Davis had participated in the Peace Corps in Paraguay after completing her English undergraduate degree at MSU and was working on her master's degree when the tsunami hit.

She said she heard about a position last April in Indonesia with Christian Children's Fund, a non-governmental organization, from a Peace Corps friend and right away, she was packing her bags and heading overseas.

"I feel very comfortable traveling from country to country," Davis said. "When I was given the opportunity to go, I went in two weeks."

Christian Children's Fund, an organization based out of Richmond, Va., works with more than 34 countries, assisting more than 10 million families and children regardless of religion, race or creed, Communications Director Toni Radler said.

"When we start an emergency program, we start out with medical supplies, food, the basic necessities," Radler said. "Then we open up child-center spaces, where they can talk about what happened to them if they want to. It's a place where children can resume normal life, while at the same time, parents are scrambling around trying to figure out where they are going to sleep that night."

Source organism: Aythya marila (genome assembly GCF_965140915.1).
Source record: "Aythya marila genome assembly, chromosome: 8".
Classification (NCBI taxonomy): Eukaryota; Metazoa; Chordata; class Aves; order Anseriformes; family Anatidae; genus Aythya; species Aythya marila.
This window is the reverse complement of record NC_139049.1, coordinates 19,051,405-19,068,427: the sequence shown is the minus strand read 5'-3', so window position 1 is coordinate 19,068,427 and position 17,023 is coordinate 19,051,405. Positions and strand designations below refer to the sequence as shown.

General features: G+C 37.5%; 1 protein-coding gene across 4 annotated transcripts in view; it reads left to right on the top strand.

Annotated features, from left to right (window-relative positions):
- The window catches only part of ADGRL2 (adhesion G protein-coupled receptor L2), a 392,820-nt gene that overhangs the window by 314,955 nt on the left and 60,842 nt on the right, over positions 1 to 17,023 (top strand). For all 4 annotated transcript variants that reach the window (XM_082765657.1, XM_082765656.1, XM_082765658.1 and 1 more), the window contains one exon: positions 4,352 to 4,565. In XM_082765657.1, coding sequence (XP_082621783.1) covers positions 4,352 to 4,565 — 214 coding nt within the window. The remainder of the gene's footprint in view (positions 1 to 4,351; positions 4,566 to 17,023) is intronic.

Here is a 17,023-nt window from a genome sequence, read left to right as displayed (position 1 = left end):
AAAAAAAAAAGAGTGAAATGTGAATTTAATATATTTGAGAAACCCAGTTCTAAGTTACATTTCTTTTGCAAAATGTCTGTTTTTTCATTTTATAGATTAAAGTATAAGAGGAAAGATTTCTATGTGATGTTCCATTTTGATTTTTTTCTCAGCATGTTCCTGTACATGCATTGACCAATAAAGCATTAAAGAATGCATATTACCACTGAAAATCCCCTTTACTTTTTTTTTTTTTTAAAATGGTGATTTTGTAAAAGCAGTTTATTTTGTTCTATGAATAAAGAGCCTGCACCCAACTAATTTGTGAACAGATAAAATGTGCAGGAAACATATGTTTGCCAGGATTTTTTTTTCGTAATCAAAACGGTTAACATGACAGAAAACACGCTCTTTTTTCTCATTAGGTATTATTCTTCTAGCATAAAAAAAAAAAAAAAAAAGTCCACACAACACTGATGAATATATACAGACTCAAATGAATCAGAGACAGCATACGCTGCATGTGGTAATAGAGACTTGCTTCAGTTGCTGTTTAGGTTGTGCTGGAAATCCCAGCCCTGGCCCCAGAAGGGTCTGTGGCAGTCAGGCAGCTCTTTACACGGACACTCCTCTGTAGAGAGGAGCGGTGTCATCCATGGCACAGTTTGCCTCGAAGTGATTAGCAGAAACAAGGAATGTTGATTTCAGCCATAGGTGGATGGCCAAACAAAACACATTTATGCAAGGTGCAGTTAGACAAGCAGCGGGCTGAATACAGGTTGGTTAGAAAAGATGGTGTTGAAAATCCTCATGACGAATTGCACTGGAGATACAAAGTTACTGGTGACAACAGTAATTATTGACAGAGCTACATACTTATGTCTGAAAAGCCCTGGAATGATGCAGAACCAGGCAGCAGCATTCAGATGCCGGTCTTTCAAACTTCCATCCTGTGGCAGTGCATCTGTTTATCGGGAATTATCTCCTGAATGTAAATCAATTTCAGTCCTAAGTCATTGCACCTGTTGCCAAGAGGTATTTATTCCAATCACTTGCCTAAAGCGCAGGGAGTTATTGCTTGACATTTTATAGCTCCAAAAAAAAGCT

Caring for children

Davis helped in the organization's child development efforts in disaster-ridden Indonesia for about four months, arriving back in the United States in early September. When she arrived in Indonesia in April, she said she was surprised to see — even months after the tsunami — that signs of the disaster were everywhere.

"It was horrendous," she said. "You would see a tree was down, and all tangled in it was clothes, wire, clothes line, children's toys. It was like a house that was torn apart, turned inside out and exposed."